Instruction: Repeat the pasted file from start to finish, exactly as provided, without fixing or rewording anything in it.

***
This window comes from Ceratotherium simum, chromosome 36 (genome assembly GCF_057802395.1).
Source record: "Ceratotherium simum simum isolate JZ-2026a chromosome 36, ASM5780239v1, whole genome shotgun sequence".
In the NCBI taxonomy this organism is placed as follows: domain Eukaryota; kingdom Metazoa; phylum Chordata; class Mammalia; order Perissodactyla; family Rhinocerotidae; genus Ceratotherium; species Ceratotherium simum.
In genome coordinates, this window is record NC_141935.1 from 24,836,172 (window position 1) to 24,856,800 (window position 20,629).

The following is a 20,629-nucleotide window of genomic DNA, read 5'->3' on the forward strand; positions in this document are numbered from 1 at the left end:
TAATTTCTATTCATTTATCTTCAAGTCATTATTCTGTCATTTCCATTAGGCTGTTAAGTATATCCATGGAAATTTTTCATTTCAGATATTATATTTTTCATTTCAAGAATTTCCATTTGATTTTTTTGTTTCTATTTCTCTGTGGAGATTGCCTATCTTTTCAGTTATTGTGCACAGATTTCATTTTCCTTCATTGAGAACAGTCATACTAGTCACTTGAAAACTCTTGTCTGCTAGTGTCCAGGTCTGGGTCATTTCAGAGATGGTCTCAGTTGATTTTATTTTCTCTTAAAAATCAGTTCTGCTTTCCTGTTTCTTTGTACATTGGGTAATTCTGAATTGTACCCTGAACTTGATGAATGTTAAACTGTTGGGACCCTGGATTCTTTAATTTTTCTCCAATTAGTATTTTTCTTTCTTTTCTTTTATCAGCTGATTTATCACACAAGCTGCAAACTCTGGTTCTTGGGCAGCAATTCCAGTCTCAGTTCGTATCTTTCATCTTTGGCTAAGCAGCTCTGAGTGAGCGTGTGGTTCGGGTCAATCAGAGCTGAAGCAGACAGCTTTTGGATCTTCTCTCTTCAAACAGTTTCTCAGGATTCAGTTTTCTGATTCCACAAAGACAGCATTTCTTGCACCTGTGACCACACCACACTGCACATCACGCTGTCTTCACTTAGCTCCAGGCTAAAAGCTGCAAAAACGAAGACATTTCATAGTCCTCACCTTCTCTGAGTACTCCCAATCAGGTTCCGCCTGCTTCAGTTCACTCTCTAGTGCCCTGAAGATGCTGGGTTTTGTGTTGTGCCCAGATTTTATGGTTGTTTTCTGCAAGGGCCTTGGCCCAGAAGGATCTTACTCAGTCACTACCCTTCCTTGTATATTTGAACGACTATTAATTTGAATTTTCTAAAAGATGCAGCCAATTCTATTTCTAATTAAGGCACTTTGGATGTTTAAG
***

This window comes from Ceratotherium simum, chromosome 36 (genome assembly GCF_057802395.1).
Source record: "Ceratotherium simum simum isolate JZ-2026a chromosome 36, ASM5780239v1, whole genome shotgun sequence".
In the NCBI taxonomy this organism is placed as follows: domain Eukaryota; kingdom Metazoa; phylum Chordata; class Mammalia; order Perissodactyla; family Rhinocerotidae; genus Ceratotherium; species Ceratotherium simum.
In genome coordinates, this window is record NC_141935.1 from 24,836,172 (window position 1) to 24,856,800 (window position 20,629).

The following is a 20,629-nucleotide window of genomic DNA, read 5'->3' on the forward strand; positions in this document are numbered from 1 at the left end:
TAATTTCTATTCATTTATCTTCAAGTCATTATTCTGTCATTTCCATTAGGCTGTTAAGTATATCCATGGAAATTTTTCATTTCAGATATTATATTTTTCATTTCAAGAATTTCCATTTGATTTTTTTGTTTCTATTTCTCTGTGGAGATTGCCTATCTTTTCAGTTATTGTGCACAGATTTCATTTTCCTTCATTGAGAACAGTCATACTAGTCACTTGAAAACTCTTGTCTGCTAGTGTCCAGGTCTGGGTCATTTCAGAGATGGTCTCAGTTGATTTTATTTTCTCTTAAAAATCAGTTCTGCTTTCCTGTTTCTTTGTACATTGGGTAATTCTGAATTGTACCCTGAACTTGATGAATGTTAAACTGTTGGGACCCTGGATTCTTTAATTTTTCTCCAATTAGTATTTTTCTTTCTTTTCTTTTATCAGCTGATTTATCACACAAGCTGCAAACTCTGGTTCTTGGGCAGCAATTCCAGTCTCAGTTCGTATCTTTCATCTTTGGCTAAGCAGCTCTGAGTGAGCGTGTGGTTCGGGTCAATCAGAGCTGAAGCAGACAGCTTTTGGATCTTCTCTCTTCAAACAGTTTCTCAGGATTCAGTTTTCTGATTCCACAAAGACAGCATTTCTTGCACCTGTGACCACACCACACTGCACATCACGCTGTCTTCACTTAGCTCCAGGCTAAAAGCTGCAAAAACGAAGACATTTCATAGTCCTCACCTTCTCTGAGTACTCCCAATCAGGTTCCGCCTGCTTCAGTTCACTCTCTAGTGCCCTGAAGATGCTGGGTTTTGTGTTGTGCCCAGATTTTATGGTTGTTTTCTGCAAGGGCCTTGGCCCAGAAGGATCTTACTCAGTCACTACCCTTCCTTGTATATTTGAACGACTATTAATTTGAATTTTCTAAAAGATGCAGCCAATTCTATTTCTAATTAAGGCACTTTGGATGTTTAAG